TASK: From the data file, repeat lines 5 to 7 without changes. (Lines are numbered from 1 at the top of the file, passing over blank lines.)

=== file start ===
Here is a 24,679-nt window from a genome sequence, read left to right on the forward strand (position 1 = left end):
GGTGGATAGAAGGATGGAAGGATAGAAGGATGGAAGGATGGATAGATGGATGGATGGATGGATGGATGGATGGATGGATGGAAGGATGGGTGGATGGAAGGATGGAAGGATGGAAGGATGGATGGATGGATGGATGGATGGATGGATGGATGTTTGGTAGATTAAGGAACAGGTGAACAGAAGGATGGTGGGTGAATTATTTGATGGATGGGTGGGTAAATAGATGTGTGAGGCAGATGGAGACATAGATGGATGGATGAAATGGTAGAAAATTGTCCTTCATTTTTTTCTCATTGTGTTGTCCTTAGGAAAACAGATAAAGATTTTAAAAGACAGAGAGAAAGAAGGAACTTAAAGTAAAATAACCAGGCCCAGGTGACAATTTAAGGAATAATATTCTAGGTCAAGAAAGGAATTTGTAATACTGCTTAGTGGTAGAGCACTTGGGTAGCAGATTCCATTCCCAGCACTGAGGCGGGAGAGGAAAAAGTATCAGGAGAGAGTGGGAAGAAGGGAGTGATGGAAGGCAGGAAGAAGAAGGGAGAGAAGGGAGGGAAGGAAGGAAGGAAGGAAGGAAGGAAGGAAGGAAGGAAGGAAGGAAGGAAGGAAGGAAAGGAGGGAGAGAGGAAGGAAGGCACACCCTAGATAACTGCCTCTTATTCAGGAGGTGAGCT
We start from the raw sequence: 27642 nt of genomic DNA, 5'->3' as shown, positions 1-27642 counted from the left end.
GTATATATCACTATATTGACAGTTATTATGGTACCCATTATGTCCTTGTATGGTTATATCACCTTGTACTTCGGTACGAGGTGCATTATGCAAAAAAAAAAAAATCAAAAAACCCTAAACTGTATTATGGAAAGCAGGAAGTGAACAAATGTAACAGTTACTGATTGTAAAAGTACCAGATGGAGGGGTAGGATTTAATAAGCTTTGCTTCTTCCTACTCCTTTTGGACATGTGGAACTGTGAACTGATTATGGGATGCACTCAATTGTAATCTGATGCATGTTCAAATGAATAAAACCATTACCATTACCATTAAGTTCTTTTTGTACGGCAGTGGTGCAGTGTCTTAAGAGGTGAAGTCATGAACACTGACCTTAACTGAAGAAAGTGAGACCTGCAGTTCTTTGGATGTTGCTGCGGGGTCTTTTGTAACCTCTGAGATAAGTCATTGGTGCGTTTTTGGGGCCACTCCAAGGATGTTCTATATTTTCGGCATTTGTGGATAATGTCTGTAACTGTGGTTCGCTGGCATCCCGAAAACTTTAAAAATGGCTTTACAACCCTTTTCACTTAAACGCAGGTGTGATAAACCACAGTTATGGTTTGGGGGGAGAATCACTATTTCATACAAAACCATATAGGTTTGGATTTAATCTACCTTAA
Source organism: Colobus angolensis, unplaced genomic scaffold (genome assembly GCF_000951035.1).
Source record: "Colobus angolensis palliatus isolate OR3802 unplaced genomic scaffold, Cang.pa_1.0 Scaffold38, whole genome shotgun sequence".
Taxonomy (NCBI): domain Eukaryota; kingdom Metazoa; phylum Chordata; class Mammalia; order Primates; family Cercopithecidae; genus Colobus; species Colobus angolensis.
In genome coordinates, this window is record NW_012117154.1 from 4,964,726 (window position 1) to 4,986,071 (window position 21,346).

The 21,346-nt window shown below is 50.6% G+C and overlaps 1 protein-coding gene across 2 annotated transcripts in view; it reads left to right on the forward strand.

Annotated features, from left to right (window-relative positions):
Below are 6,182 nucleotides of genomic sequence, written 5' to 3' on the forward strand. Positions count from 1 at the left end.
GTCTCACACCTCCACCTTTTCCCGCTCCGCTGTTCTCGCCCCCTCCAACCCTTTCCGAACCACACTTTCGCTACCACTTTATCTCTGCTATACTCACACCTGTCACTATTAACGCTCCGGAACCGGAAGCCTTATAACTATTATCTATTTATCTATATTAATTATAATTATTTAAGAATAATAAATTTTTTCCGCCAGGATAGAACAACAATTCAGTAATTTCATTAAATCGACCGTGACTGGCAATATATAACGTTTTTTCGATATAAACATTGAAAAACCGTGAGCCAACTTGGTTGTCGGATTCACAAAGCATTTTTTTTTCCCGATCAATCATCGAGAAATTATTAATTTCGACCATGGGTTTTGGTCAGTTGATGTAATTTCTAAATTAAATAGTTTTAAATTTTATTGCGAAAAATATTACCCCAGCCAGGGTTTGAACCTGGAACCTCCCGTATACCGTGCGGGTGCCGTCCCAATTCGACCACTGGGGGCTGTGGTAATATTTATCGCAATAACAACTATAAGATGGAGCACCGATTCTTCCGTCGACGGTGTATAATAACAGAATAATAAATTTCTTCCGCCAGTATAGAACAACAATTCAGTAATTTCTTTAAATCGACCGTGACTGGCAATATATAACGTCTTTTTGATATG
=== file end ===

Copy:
Source organism: Colobus angolensis, unplaced genomic scaffold (genome assembly GCF_000951035.1).
Source record: "Colobus angolensis palliatus isolate OR3802 unplaced genomic scaffold, Cang.pa_1.0 Scaffold38, whole genome shotgun sequence".
Taxonomy (NCBI): domain Eukaryota; kingdom Metazoa; phylum Chordata; class Mammalia; order Primates; family Cercopithecidae; genus Colobus; species Colobus angolensis.